To explain, here are a few example situations:

  • If I have critical requirements (functional or regulatory) and, for example, an FEM or mold flow analysis, I have to define the precise material (e.g. Grivory GV-5H black 9915). This is the only way I can ensure that my part will then match my simulations as closely as possible.
  • If I don’t have a critical requirement and don’t know the existing raw material range at the manufacturer, I do him a favor if I only define the polymer (e.g. ABS). Then he can take the ABS he has in stock in large quantities and give me a better price. Of course, it is also better, clearer and less prone to conflict if I define the exact material, but clarify this with him beforehand. But what if the manufacturer is not yet known? It is like with general tolerances: if I can live with the inaccuracy, I may leave it rough. But be careful: often supposedly simple plastic parts are underestimated and mistakes in the choice of material can be very expensive.


But what exactly do I choose now?

So far, we have talked a lot about the procedure but have not yet given any concrete tips. This is because the various granule manufacturers have an almost infinite range of materials (including fillers or reinforcing materials), each of which can massively change the properties. Also, the list of available materials is always in flux and, for example, more and more bio-based plastics are also coming onto the market, whose properties and processing are sometimes very different from the classic polymers. As already mentioned, a complete selection process is very time-consuming and even a selection of the lists would be as long as this article.

But of course, we also make a few recommendations in this article to give first aid to developers who are inexperienced with plastics:

PS is a very inexpensive plastic for mass use in not so technical parts (you know the coffee machine cups).
PE is also used in large masses and is very inexpensive. The most common field of application is the packaging industry.
PET we all know from beverage bottles. Robust, transparent and relatively chemically resistant.
ABS is generally a good choice for housings and substrates. It also welds, glues and prints well. Mechanical properties are ok but don’t knock you off your pedestal. Nature it is beige or gray.
PP is generally very resistant to a wide variety of media. Gluing and printing are rather difficult (except laser marking). Mechanical properties are ok but do not knock you off your pedestal. Nature it is beige-brown.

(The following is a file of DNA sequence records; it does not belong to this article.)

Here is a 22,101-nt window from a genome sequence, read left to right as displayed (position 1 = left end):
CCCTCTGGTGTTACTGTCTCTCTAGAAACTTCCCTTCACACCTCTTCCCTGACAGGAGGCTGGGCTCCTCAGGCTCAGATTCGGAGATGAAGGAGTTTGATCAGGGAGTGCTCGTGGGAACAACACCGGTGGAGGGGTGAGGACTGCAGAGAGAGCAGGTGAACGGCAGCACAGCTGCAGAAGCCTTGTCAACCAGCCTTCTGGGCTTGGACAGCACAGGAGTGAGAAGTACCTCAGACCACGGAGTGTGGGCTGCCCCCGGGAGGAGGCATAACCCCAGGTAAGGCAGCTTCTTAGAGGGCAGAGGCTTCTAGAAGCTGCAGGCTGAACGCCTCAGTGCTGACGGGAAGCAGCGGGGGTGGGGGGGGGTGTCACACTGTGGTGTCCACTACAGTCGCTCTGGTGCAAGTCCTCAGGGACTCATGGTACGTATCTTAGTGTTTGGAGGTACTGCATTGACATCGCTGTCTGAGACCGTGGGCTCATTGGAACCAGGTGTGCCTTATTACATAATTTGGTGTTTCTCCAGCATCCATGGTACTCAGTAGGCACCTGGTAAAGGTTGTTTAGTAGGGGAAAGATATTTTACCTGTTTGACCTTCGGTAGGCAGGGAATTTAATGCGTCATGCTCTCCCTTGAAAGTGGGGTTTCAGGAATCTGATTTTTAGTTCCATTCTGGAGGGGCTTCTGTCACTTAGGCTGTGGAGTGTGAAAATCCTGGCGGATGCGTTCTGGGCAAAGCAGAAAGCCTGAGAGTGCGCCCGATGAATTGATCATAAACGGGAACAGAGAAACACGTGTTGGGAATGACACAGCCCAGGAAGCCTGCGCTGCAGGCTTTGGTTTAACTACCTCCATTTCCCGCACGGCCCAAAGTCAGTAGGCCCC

POM has very good mechanical properties, especially sliding properties and abrasion resistance. Also it is very elastic, that is, bending elements and snaps are well located here. Nature it is white. If necessary, it can also be reinforced with glass beads/fibers or even carbon fibers to increase stability and stiffness. Chemical resistance is also impressive. Printing and gluing, on the other hand, are extremely difficult.
PA is very tough and also has very good mechanical properties. In general, it absorbs a relatively large amount of moisture. However, this often lamented disadvantage is at the same time the actual advantage of the material. It is only through moisture absorption that it becomes tough and almost indestructible. Mechanical assemblies are often made up of POM and PA combinations, since the properties are not far apart, but e.g. a POM shaft does not fuse with a PA plain bearing (unlike a POM-POM combination). PA can also be reinforced very well. In the case of a POM-PA combination mentioned above, it is essential to ensure that both materials are unreinforced or that both are reinforced. Otherwise the unreinforced material will quickly suffer a lot of wear (unless you want a defined replaceable wear part). Nature it is whitish.
PMMA  is primarily known as a transparent sheet material (“Plexiglas”). It is not so often used in injection molding. It is relatively scratch-resistant and highly transparent. Mechanically, it is not very durable. Every do-it-yourselfer knows: it is brittle (breaks readily and jumps quickly during drilling) and melts relatively easily (if it does not jump during drilling, the chips melt into the material).
PC is also transparent by nature. It impresses with its extraordinary toughness for a transparent material and, in addition to simple light guides or viewing windows, is used, for example, as splinter protection.
PEEK is a high-performance plastic and all-rounder: high temperatures, chemicals, etc. do not really impress it. It also has very good mechanical properties (bending, springs, etc.). But the price is also high: we are talking about 10-20x more expensive than e.g. POM.
PTFE is familiar to us all from frying pans (“Teflon”). So logically: good thermal resistance and good sliding properties (nothing burns). On the other hand, it is also very expensive (similar to PEEK) and bonding or printing is relatively difficult.


I can only choose the “right” plastic if I know and take into account all the requirements for my product. From the manufacturer to the user or disposal.
Otherwise, all the data sheets and tables are of no use.
Therefore, the topic of material selection must be considered from the very first idea.